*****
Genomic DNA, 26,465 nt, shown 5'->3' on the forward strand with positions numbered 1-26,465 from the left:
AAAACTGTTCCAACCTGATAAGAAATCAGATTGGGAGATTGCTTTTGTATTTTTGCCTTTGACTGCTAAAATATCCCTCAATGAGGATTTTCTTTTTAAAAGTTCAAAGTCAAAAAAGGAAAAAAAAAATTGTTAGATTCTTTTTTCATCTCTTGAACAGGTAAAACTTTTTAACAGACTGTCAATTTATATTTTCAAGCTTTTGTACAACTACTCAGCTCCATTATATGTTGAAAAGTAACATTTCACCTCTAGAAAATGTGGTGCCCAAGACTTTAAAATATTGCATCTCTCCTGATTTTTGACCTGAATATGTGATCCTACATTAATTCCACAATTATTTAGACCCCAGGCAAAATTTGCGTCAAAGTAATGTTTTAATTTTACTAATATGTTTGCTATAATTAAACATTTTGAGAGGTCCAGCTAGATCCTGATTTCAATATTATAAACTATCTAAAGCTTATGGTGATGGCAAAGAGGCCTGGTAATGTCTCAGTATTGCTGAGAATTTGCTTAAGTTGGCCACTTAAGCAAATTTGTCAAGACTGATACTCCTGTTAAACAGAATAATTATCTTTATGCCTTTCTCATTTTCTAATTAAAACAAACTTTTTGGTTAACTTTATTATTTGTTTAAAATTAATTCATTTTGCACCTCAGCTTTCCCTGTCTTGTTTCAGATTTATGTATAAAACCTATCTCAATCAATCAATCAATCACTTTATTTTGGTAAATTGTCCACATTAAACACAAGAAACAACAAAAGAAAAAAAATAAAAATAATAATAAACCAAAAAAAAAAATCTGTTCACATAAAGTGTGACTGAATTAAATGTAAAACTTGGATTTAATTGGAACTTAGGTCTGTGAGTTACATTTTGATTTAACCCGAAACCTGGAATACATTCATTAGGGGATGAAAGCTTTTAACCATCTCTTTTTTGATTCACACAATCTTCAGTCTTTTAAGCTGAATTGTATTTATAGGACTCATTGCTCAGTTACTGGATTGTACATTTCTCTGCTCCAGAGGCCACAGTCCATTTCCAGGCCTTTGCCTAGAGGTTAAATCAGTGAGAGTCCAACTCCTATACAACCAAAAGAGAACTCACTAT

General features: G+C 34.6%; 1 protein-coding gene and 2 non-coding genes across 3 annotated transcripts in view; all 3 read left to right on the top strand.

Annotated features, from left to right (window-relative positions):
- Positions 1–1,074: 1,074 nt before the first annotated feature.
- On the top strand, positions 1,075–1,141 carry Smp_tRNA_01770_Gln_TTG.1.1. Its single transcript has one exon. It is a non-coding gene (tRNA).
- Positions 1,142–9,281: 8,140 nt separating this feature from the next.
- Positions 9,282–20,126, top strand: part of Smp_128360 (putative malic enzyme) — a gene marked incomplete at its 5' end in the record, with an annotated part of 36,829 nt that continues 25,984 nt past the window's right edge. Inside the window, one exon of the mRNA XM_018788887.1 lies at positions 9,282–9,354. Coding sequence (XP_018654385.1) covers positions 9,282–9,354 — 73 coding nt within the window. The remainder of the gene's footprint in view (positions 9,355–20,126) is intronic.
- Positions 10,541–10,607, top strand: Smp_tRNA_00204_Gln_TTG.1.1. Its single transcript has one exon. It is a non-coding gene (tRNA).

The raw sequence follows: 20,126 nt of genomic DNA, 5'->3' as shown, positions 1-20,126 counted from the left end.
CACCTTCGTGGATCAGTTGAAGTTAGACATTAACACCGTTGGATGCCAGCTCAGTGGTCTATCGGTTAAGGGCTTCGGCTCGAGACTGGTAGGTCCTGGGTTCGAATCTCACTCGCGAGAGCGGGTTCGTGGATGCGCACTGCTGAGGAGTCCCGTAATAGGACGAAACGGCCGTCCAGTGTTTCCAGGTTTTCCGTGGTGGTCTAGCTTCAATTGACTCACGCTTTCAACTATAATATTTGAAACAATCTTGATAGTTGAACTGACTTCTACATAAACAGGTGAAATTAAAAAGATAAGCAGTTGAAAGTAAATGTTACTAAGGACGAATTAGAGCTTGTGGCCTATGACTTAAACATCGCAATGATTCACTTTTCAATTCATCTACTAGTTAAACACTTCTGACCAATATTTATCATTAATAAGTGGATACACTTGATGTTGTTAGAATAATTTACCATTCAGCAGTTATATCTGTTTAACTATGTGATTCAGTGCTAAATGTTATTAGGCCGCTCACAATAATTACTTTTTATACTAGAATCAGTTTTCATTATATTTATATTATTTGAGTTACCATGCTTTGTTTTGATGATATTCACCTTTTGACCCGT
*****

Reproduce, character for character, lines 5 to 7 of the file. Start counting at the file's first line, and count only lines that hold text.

- Positions 1–1,074: 1,074 nt before the first annotated feature.
- On the top strand, positions 1,075–1,141 carry Smp_tRNA_01770_Gln_TTG.1.1. Its single transcript has one exon. It is a non-coding gene (tRNA).
- Positions 1,142–9,281: 8,140 nt separating this feature from the next.